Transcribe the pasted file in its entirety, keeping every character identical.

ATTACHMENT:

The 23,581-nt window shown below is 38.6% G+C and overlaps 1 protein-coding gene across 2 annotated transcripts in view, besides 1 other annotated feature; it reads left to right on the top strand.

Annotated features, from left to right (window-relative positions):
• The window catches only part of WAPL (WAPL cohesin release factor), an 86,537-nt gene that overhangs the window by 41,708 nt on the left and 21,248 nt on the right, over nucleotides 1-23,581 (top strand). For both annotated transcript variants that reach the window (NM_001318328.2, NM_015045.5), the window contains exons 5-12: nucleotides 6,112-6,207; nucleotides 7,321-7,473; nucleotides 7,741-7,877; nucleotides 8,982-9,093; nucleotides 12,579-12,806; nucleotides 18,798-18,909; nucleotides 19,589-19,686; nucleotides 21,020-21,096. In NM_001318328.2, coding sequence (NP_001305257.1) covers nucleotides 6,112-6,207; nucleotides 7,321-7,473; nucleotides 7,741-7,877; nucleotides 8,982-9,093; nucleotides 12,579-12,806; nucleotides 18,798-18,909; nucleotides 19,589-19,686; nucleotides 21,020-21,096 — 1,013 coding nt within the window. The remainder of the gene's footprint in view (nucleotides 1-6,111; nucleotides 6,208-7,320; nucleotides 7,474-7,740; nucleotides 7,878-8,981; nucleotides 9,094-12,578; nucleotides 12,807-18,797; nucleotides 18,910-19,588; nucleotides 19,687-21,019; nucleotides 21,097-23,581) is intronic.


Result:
The 23,581-nt window shown below is 38.6% G+C and overlaps 1 protein-coding gene across 2 annotated transcripts in view, besides 1 other annotated feature; it reads left to right on the top strand.

Annotated features, from left to right (window-relative positions):
• The window catches only part of WAPL (WAPL cohesin release factor), an 86,537-nt gene that overhangs the window by 41,708 nt on the left and 21,248 nt on the right, over nucleotides 1-23,581 (top strand). For both annotated transcript variants that reach the window (NM_001318328.2, NM_015045.5), the window contains exons 5-12: nucleotides 6,112-6,207; nucleotides 7,321-7,473; nucleotides 7,741-7,877; nucleotides 8,982-9,093; nucleotides 12,579-12,806; nucleotides 18,798-18,909; nucleotides 19,589-19,686; nucleotides 21,020-21,096. In NM_001318328.2, coding sequence (NP_001305257.1) covers nucleotides 6,112-6,207; nucleotides 7,321-7,473; nucleotides 7,741-7,877; nucleotides 8,982-9,093; nucleotides 12,579-12,806; nucleotides 18,798-18,909; nucleotides 19,589-19,686; nucleotides 21,020-21,096 — 1,013 coding nt within the window. The remainder of the gene's footprint in view (nucleotides 1-6,111; nucleotides 6,208-7,320; nucleotides 7,474-7,740; nucleotides 7,878-8,981; nucleotides 9,094-12,578; nucleotides 12,807-18,797; nucleotides 18,910-19,588; nucleotides 19,687-21,019; nucleotides 21,097-23,581) is intronic.